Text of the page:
Skip to Main Content
Have library access? Log in through your library
Emotions in American History

Emotions in American History: An International Assessment

Edited by Jessica C.E. Gienow-Hecht
Copyright Date: 2010
Edition: NED - New edition, 1
Published by: Berghahn Books
Pages: 302
  • Cite this Item
  • Book Info
    Emotions in American History
    Book Description:

    The study of emotions has attracted anew the interest of scholars in various disciplines, igniting a lively public debate on the constructive and destructive power of emotions in society as well as within each of us. Most of the contributors to this volume do not hail from the United States but look at the nation from abroad. They explore the role of emotions in history and ask how that exploration changes what we know about national and international history, and in turn how that affects the methodological study of history. In particular they focus on emotions in American history between the 18th century and the present: in war, in social and political discourse, as well as in art and the media. In addition to case studies, the volume includes a review of their fields by senior scholars, who offer new insights regarding future research projects.

    eISBN: 978-1-84545-819-5
    Subjects: History, Sociology

Table of Contents

Export Selected Citations Export to NoodleTools Export to RefWorks Export to EasyBib Export a RIS file (For EndNote, ProCite, Reference Manager, Zotero, Mendeley...) Export a Text file (For BibTex)
  1. Front Matter
    (pp. i-iv)
  2. Table of Contents
    (pp. v-vi)
  3. List of Illustrations
    (pp. vii-vii)
  4. Acknowledgments
    (pp. viii-viii)
    Jessica Gienow-Hecht
  5. Notes on Contributors
    (pp. ix-xii)
  6. Introduction Emotions in American History: The View from Europe
    (pp. 1-12)
    Jessica C. E. Gienow-Hecht

    Emotions are hot, in more than one way. Scholars of various branches have developed a passion for the study of emotions, and there is also a vibrant public debate on the constructive and destructive power of emotions in society as well as within each of us. In psychology, psychohistory, sociology, cognitive research, and the humanities, scholars have observed that modern research has focused too much on scientific and behaviorist models while there is little appreciation for culturally motivated reflection. The popular debate around emotional intelligence and emotional competence has challenged our belief in rationality and control as the pillars of...

  7. Approaches to the Study of Human Emotions

    • Chapter 1 Emotions History in the United States: Goals, Methods, and Promise
      (pp. 15-27)
      Peter N. Stearns

      Emotions history is a relatively new field, filled with promise but also generating a variety of questions. These questions include: how can emotions history be done, and what’s the point of doing it? This essay addresses these issues, while acknowledging the many gaps to be filled and the many unforeseen directions that the field may take in future. Enough research is being done now on emotions history to make it clear that scholars will interpret the category in various ways. I wish mainly to suggest some criteria to consider amid the variety.

      I will argue that there are important signs...

    • Chapter 2 Emotions at Work: Potential and Perspectives of the History of Everyday Life
      (pp. 28-48)
      Alf Lüdtke

      Historians of everyday life reconstruct practices by which people “make” their living. At issue are the ways individuals and groups deal with the world. Concretely, how do people cope with both the strain of demands and the promise of attractions they sense or encounter in their specific settings? Respective studies trace people’s perceptions and sensations, actions and expressions, and their manifold material and symbolical registers.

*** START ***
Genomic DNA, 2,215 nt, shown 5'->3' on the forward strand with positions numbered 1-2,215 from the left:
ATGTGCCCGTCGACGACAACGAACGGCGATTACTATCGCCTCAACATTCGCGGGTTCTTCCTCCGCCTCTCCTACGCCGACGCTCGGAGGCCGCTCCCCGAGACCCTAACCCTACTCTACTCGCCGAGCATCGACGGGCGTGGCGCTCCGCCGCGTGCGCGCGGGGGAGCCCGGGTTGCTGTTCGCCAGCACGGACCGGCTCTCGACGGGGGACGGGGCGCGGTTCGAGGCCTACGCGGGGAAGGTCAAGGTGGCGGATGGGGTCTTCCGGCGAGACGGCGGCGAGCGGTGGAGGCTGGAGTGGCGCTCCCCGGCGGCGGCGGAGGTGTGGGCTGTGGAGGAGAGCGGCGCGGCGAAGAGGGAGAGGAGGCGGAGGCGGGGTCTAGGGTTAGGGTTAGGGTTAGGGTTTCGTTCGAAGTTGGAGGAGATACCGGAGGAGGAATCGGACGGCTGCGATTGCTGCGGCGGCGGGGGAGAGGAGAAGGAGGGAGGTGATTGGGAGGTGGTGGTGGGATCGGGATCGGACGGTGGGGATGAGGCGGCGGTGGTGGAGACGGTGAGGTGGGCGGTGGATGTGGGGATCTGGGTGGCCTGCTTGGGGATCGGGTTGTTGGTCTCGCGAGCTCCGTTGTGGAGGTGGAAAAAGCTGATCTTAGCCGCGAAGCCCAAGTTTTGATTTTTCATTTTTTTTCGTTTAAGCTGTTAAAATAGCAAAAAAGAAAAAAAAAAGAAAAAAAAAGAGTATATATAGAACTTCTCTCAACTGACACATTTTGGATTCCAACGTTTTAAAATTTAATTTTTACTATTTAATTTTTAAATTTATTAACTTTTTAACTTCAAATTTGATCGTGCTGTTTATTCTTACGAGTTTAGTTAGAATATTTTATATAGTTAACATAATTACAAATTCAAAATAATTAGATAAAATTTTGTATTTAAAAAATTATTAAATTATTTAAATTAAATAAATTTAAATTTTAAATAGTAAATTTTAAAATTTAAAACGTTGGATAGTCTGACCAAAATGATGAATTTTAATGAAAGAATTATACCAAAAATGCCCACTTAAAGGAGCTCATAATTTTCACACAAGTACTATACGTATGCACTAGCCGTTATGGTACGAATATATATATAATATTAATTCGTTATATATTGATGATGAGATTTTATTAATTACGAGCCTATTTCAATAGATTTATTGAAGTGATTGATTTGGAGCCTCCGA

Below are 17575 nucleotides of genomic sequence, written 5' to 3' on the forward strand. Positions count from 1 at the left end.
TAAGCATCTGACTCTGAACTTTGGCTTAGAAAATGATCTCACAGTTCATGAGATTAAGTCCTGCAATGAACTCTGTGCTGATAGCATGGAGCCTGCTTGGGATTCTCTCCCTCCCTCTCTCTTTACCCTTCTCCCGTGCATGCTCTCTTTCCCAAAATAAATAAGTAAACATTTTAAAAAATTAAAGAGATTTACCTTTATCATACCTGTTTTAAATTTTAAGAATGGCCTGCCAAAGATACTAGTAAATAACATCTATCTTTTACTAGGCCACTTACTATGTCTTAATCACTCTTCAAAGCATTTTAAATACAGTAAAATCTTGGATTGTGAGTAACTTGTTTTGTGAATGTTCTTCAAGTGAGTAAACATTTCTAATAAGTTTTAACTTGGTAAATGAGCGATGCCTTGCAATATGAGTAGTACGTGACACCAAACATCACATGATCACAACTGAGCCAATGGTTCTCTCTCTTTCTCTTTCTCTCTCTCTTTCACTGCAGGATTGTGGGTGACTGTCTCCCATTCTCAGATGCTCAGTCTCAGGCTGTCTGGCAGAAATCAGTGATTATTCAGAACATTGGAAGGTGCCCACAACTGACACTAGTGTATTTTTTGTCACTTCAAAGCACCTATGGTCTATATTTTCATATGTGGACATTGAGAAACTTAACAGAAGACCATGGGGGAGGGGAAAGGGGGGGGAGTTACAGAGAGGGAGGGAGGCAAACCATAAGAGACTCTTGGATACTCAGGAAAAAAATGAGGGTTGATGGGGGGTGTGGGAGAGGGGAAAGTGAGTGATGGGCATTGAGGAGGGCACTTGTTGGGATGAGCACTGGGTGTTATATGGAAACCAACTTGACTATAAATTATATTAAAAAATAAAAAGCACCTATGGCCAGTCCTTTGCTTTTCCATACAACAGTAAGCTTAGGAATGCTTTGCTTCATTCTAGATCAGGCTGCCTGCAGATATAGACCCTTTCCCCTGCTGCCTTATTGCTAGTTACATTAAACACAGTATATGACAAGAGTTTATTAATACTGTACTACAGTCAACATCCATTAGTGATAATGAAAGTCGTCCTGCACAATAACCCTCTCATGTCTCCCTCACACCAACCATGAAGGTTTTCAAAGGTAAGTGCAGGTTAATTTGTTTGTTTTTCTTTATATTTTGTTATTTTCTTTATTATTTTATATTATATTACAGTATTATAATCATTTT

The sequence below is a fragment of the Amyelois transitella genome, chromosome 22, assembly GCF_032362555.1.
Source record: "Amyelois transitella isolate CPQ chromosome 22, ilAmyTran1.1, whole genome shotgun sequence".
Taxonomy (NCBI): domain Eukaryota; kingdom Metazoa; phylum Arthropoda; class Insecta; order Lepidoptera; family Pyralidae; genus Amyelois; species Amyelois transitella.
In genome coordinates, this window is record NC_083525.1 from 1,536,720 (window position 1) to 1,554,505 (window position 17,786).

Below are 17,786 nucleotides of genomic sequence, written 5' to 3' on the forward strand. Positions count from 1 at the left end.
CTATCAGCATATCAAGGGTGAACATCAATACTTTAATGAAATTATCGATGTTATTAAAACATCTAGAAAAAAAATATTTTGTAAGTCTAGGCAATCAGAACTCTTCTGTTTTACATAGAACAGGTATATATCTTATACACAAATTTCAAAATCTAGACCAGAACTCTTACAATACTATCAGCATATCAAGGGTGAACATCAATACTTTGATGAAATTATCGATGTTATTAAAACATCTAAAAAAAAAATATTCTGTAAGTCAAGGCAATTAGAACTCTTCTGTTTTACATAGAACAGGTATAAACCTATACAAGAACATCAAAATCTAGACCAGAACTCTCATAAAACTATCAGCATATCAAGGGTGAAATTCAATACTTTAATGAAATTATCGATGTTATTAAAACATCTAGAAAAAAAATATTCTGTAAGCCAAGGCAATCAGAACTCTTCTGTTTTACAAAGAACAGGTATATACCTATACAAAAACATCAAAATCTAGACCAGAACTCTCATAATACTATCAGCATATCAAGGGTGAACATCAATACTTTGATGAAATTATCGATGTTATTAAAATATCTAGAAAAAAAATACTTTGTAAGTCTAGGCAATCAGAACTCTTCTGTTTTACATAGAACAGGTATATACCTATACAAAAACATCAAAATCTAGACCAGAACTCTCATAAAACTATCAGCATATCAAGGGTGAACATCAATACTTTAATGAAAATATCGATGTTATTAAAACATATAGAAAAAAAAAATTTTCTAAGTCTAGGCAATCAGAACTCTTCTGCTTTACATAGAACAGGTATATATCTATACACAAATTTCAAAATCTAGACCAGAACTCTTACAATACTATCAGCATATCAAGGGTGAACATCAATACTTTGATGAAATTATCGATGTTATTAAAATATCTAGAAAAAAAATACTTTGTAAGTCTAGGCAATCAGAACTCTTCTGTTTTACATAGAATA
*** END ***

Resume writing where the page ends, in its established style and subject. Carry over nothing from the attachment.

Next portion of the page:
Still, some researchers of the everyday confine themselves to the study of the (seeming) routines of daily life. The everyday, however, reverberates not only with repetition, oftentimes labeled “structure” or “institution.” Instead, at the center...

  8. Emotions and War

    • Chapter 3 The Corruption of Civic Virtue by Emotion: Anti-Imperialist Fears in the Debate on the Philippine-American War (1899–1902)
      (pp. 51-65)
      Fabian Hilfrich

      The scholarly analysis of the role of emotions in history has thus far mainly focused on the historyofemotions, tracing the development and the changes of a certain emotion over time.¹ Much like recent psychosociological literature on the subject, these studies have shown that emotions are time- and culture-bound, that they are neither exclusively individual nor exclusively social, neither only cultural nor only natural. They depend on a “memory” of situation and circumstance, and their expression and manifestation can also be “socially constructed.”²

      In diplomatic history, however, emotions have thus far hardly figured as a matter of systematic scholarly...

    • Chapter 4 The Mobilization of Emotions: Propaganda and Social Violence on the American Home Front during World War I
      (pp. 66-91)
      Jörg Nagler

      War and emotions form an inherent symbiosis. Though the Prussian military analyst Carl von Clausewitz claimed in his famous quotation that war is merely a “continuation of policy … by other means,” the French Revolution and the Napoleonic Wars changed the course of how wars were conducted. The phenomenon oflevée en masseor people’s war became the principle of warfare, and with it came a new way of viewing war that had repercussions on the emotional dimension of war. Whereas earlier conflicts had almost been a rational undertaking, emotions now partly replaced reason in war making. Those who argued...

    • Chapter 5 Hanoi Jane, Vietnam Memory, and Emotions
      (pp. 92-112)
      Andreas Etges